Home Sick is an home-made, absurdist splatter film, or maybe a
grotesquely funny parody of a splatter film. Hard to say. Imagine if Troma
or Herschell Gordon Lewis decided to do an interpretation of an Ionesco
play, and you'll have the general idea.
As the story begins, a girl returns from California to her home town in
Alabama, and reluctantly attends a party with some of her former
acquaintances. The film immediately sends a message that it is in
Loonytown by portraying all of the characters with dark circles painted
under their eyes, as if they were characters in a zombie movie and were
just about to turn into the undead. Making matters stranger, the actors
recite their lines like the walk-ons in a high school play.
The party does get a lot livelier when a fellow named Mr. Suitcase shows up,
uninvited. He evokes
Burt Lancaster in The Rainmaker, or Robert Preston in The Music Man - a
glib, affable Midwestern con man with neatly trimmed hair, and a perpetual
false smile full of artificially white teeth. He is wearing crisp white
pants, a bow tie, and a clean and neatly pressed powder blue sport coat.
His appearance, however, belies his agenda. He opens up the suitcase which
lends him his moniker, and reveals it to be full of razor blades. He
headlocks one the girls, grabs a blade, and asks everyone at the party to
tell him who they hate. Somebody volunteers the name of a local drug
dealer. Mr. Suitcase then brings the razor blade close to the neck of the
women he's head-locking and cuts ... his own arm. He repeats this ritual
for each person at the party, but as soon as they all reveal the name of
someone they hate, he promptly leaves with the same air of Dale Carnegie
faux good cheer that he started with, apparently unfazed by the experience except for the
rivers of blood covering his new clothes.
Mr. Suitcase doesn't hurt anyone at the party, but the hated people
named by the partygoers soon start dying in grotesquely
sanguine massacres. The party-goers are a trifle concerned, not because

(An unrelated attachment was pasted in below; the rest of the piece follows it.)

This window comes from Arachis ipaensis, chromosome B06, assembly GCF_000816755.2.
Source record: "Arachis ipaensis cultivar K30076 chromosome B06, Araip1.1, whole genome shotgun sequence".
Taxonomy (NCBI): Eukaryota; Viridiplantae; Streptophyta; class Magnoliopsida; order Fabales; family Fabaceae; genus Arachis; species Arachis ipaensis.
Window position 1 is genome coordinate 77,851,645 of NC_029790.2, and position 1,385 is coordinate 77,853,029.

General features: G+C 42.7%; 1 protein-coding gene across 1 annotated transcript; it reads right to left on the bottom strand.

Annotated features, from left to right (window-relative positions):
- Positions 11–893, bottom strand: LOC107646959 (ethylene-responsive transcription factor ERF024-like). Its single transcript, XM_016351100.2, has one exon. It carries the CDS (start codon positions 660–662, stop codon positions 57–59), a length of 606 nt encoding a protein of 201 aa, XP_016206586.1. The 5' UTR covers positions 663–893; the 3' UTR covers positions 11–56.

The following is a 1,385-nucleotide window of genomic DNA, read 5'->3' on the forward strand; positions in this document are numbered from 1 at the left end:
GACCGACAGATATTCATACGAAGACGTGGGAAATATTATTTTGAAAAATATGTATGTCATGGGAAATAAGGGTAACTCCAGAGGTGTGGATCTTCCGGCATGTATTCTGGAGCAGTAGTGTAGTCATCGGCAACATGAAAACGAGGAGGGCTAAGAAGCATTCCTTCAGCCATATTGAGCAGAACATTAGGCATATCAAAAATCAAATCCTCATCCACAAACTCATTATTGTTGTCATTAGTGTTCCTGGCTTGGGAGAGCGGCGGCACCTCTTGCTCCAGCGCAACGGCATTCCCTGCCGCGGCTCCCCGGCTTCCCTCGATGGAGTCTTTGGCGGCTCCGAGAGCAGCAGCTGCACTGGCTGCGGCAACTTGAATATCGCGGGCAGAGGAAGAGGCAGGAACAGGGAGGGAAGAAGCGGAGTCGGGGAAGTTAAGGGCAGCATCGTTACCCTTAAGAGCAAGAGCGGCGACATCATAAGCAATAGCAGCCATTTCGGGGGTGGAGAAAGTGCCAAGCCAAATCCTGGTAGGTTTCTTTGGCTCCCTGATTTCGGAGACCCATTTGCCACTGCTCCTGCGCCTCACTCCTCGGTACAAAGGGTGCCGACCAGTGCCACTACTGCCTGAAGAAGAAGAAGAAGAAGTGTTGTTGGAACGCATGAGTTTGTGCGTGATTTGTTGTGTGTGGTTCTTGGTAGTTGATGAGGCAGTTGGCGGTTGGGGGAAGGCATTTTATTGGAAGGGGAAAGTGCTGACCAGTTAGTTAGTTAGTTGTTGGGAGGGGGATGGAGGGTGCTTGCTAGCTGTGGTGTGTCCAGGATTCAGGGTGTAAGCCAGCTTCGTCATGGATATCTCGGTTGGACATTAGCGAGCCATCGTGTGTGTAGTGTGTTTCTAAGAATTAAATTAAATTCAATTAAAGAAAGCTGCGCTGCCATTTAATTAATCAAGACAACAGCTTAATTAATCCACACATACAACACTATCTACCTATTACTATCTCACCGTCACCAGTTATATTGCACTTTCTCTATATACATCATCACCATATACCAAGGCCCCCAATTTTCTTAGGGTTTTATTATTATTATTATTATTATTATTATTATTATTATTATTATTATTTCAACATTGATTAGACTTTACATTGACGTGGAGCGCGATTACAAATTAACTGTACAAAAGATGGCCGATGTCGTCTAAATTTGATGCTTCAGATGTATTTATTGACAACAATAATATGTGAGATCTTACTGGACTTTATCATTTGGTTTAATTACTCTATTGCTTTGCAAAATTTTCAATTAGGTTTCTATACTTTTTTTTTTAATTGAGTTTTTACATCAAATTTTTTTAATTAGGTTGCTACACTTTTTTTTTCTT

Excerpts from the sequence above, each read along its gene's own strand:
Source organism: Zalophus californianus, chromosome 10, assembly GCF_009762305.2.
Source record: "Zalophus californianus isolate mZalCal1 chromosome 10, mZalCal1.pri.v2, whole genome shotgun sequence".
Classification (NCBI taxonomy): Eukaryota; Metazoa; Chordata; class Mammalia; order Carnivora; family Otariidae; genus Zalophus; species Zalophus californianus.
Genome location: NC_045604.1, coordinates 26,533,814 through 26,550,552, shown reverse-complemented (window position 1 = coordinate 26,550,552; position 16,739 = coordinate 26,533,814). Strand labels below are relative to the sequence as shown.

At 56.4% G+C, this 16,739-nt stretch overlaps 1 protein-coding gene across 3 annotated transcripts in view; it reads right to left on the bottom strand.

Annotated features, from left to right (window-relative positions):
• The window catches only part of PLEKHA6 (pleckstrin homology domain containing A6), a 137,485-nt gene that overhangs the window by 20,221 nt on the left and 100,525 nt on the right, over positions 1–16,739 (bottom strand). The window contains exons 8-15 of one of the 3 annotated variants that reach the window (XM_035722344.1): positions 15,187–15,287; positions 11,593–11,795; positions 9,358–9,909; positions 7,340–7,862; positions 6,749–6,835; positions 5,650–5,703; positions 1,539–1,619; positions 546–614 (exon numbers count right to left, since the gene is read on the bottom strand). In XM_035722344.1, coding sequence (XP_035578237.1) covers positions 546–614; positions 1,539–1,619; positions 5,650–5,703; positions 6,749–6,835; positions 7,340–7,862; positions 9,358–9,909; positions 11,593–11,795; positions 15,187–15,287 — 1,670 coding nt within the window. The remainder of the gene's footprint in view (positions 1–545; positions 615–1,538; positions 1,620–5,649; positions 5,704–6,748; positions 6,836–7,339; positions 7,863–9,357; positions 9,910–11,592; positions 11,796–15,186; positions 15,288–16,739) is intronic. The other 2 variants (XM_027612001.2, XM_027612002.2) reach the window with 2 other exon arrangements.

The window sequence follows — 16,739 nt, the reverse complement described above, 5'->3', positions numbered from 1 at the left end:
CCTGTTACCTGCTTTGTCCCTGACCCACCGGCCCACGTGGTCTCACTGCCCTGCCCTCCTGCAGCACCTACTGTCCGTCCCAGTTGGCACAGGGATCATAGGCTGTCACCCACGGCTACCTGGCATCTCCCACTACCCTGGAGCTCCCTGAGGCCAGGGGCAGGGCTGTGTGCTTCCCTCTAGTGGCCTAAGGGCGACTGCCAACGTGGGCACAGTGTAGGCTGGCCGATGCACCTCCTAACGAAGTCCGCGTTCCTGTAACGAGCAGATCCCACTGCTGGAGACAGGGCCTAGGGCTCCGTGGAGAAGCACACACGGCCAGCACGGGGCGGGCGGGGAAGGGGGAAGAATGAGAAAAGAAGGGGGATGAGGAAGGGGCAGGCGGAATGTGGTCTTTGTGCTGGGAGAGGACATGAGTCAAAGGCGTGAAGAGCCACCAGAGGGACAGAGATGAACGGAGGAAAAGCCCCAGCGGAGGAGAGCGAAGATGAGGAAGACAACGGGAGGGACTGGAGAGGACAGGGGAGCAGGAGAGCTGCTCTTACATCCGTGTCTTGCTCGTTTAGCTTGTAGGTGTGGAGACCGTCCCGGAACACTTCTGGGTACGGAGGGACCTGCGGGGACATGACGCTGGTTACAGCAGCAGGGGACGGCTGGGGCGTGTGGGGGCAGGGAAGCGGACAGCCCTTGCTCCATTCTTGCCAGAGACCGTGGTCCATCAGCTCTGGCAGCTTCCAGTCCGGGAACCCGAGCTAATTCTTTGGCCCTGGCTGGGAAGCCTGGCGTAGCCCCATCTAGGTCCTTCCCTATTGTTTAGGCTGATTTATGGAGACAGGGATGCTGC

they have charitable feelings for their fellow man, but because one
dickhead at the party told Mr. Suitcase that he hated "everyone else at the
party." Oh, he was probably being sarcastic, but can they rely on the fact
that Mr. Suitcase appreciates a refined sense of irony? Probably not. The
answer changes to "definitely not" when one of their group gets murdered.
The only way they can defend themselves is to get armed and that requires
the services of Uncle Johnny, a crazy local redneck whose only loves are
the Confederacy, good chili and good guns. Johnny supplies the kids from his
generous armory, but once they get guns in their hands, they cannot be
counted on to use them responsibly.
The ending degenerates into a multi-sided battle in which ... well, I'm
not sure who was trying to kill whom and whether they succeeded, but I'm
pretty sure that it doesn't really matter.
Home Sick is a film festival cult favorite that has been kicking around
for years in various edits. The director filmed it when he was 19 years
old. It has now come to DVD in a definitive
release, with deleted scenes, commentary tracks, and various other special
features. It's strictly for those movie-goers who appreciate a truly
weird, underground, micro-indie vibe, and who love the Troma style of
gore, the kind which is exaggerated beyond scary and into silly. There is
no dramatic tension, there are no sensible characters, and the situations
are ludicrous, but the film does have kind of a crazed Grand Guignol
appeal for those who like movies FAR from the beaten path. As for me, I
got a kick out of the appearance of Mr. Suitcase, but soon got bored with
the rest of the movie. The consistently poor line delivery is a constant
reminder that it's just a movie, and that factor alone eliminates any
chance the film might have had to involve the audience after the early
departure of Mr. Suitcase from the film.